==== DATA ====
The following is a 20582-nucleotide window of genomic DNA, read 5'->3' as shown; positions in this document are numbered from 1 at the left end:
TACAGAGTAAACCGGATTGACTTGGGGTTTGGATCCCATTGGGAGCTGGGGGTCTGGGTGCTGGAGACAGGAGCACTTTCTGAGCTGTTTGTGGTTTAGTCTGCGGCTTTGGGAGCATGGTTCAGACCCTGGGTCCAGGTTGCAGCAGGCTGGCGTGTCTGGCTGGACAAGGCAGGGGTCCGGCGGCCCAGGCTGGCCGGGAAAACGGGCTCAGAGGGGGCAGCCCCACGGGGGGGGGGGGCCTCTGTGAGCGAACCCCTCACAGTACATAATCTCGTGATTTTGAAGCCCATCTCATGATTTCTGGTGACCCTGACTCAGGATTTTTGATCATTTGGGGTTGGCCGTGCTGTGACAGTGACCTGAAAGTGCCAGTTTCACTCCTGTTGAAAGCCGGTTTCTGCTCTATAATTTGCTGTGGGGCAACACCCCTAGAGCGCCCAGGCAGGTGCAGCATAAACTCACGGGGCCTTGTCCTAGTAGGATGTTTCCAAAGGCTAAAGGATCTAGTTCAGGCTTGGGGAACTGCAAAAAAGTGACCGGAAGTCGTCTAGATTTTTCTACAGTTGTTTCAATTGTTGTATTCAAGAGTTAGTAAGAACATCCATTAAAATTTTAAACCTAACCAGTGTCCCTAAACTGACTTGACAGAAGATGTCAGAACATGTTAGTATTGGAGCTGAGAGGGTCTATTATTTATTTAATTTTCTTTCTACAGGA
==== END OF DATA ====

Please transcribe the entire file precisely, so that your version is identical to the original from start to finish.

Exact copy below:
The following is a 20582-nucleotide window of genomic DNA, read 5'->3' as shown; positions in this document are numbered from 1 at the left end:
TACAGAGTAAACCGGATTGACTTGGGGTTTGGATCCCATTGGGAGCTGGGGGTCTGGGTGCTGGAGACAGGAGCACTTTCTGAGCTGTTTGTGGTTTAGTCTGCGGCTTTGGGAGCATGGTTCAGACCCTGGGTCCAGGTTGCAGCAGGCTGGCGTGTCTGGCTGGACAAGGCAGGGGTCCGGCGGCCCAGGCTGGCCGGGAAAACGGGCTCAGAGGGGGCAGCCCCACGGGGGGGGGGGGCCTCTGTGAGCGAACCCCTCACAGTACATAATCTCGTGATTTTGAAGCCCATCTCATGATTTCTGGTGACCCTGACTCAGGATTTTTGATCATTTGGGGTTGGCCGTGCTGTGACAGTGACCTGAAAGTGCCAGTTTCACTCCTGTTGAAAGCCGGTTTCTGCTCTATAATTTGCTGTGGGGCAACACCCCTAGAGCGCCCAGGCAGGTGCAGCATAAACTCACGGGGCCTTGTCCTAGTAGGATGTTTCCAAAGGCTAAAGGATCTAGTTCAGGCTTGGGGAACTGCAAAAAAGTGACCGGAAGTCGTCTAGATTTTTCTACAGTTGTTTCAATTGTTGTATTCAAGAGTTAGTAAGAACATCCATTAAAATTTTAAACCTAACCAGTGTCCCTAAACTGACTTGACAGAAGATGTCAGAACATGTTAGTATTGGAGCTGAGAGGGTCTATTATTTATTTAATTTTCTTTCTACAGGA